Ben Parr over at Cnet believes that Google will eventually win the social networking battle against Facebook thanks to the success of the company's Google Chrome web browser. The argument goes something like this: With Chrome becoming the most popular browser on the Internet in the next twelve or so months, and a feasible integration of Google+ in the browser, comes Google's chance of taking the number one social networking spot from Facebook.
While it is debatable if and when Chrome will take over Internet Explorer's top spot, it is likely that the browser will stay near the top web browser market share. The release of Windows 8 could reverse the trend somewhat, and with Mozilla finally bringing Firefox back on the right track, it is not clear how things will turn out between the three browsers.
It is also not clear if Google will integrate their social networking service Google+ into the browser natively. While it possible that they will do that at one point in time, it is as possible that they won't integrate the service into the browser.
The integration of Google+ in Chrome would surely increase the social networking site's user base. But it is not clear by how much, as it would depend on a number of factors. First how Google would integrate their service into the browser. If it is too annoying, tit could irritate the user base that does not want the integration in the browser. If it is barely visible, it might not get the traction to take Facebook's coveted number one spot.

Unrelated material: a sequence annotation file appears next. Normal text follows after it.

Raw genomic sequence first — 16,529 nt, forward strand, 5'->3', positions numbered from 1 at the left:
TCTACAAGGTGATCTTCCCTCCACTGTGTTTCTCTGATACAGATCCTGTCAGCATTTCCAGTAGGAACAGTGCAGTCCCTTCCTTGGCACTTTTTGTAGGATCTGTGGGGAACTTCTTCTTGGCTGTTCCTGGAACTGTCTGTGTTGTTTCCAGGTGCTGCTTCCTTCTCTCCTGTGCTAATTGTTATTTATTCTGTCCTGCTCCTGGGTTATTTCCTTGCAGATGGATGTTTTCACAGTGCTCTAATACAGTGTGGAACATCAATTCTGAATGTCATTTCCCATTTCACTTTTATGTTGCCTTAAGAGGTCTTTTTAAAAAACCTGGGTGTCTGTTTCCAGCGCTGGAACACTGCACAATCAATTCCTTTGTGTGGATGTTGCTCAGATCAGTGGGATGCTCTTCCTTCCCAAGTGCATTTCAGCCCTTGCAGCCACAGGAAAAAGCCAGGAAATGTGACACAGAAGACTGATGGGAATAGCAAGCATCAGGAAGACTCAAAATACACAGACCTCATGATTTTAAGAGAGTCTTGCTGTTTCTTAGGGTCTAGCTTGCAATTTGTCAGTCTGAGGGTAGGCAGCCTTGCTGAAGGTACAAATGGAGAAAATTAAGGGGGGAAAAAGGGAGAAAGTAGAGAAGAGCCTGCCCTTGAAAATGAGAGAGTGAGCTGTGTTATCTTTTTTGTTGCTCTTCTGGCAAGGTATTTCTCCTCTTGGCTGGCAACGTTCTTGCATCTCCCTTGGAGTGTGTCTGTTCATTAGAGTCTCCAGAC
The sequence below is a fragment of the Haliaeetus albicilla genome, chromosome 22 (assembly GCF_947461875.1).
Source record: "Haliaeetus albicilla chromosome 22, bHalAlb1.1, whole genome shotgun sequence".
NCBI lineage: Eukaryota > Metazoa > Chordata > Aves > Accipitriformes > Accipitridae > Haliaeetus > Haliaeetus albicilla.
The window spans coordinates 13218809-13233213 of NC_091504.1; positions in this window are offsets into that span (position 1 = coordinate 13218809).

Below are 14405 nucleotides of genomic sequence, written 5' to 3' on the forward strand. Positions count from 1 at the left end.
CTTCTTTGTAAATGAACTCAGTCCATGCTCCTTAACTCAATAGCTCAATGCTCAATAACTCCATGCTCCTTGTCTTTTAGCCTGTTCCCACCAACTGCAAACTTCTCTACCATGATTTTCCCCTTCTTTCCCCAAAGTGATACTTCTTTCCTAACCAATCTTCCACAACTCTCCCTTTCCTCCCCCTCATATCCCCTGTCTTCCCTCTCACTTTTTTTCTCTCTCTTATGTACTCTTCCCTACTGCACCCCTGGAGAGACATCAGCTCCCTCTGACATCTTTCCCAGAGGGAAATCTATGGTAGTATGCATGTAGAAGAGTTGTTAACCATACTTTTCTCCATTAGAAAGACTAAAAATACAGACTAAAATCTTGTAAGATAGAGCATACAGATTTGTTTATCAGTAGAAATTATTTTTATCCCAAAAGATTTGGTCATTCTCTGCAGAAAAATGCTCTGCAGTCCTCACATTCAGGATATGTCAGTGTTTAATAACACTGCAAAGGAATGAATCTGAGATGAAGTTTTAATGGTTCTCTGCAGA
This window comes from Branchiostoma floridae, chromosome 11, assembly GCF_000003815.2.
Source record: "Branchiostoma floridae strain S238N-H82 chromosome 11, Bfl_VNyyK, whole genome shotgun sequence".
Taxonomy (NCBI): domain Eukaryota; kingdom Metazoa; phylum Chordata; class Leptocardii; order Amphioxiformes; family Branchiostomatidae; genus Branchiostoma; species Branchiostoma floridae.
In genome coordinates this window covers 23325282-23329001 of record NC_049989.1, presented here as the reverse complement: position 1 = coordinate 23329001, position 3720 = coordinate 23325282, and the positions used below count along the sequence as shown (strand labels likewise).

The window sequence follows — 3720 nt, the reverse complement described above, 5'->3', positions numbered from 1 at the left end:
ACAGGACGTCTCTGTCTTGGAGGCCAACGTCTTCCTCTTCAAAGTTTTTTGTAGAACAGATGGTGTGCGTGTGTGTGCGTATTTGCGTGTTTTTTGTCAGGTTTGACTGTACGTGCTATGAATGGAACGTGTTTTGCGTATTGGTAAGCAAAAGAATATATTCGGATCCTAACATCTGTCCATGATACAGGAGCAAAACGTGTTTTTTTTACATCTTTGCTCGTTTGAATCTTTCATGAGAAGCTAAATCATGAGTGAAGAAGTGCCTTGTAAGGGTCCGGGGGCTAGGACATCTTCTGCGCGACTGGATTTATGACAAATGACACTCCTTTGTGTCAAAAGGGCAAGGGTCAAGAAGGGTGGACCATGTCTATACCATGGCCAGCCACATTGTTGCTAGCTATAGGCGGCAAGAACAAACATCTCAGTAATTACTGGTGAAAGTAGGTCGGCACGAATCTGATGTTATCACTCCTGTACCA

Ben's solution nevertheless is that Facebook should create a Facebook browser. He does not believe that an integration into Microsoft's Internet Explorer (Firefox does not get mentioned at all) would help Facebook as it would not be a "game-changing move".
Creating their own browser would be a major undertaking even for a company like Facbeook. It took Google nearly three years to get where they are now with the Chrome browser, and that was largely due to the excessive cross-promotion of the browser on other Google properties. Chrome would have taken off either way, but the market share would not be anywhere near where it is now without the promotion.
To succeed, Facebook would have to create a browser that would be compatible on a technology level. It is not enough to create a browser that users can use to visit and use Facebook. The browser would have to compete on all levels and that does not seem feasible at this point in time as the company would be hard pressed to assign the development resources to such a big project.
Lets assume for a moment that Google does integrate Google+ into Chrome, and that Facebook has not created its own browser. Does that mean that Facebook users will use the social networking site less than before because of the integration? Unless Google blocks users from accessing Facebook in the browser, or displays a message that promotes Google+ whenever they do, it is unlikely that it will impact Facebook's market share.
And even if Google+ gets additional users, it does not really mean that those users won't be on Facebook as well.
Facebook lastly has other options to stand its ground. From integration into Windows 8 (for instance as a prominent tile in the operating system's new Metro start screen), to a cooperation with Mozilla.
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Ghacks is a technology news blog that was founded in 2005 by Martin Brinkmann. It has since then become one of the most popular tech news sites on the Internet with five authors and regular contributions from freelance writers.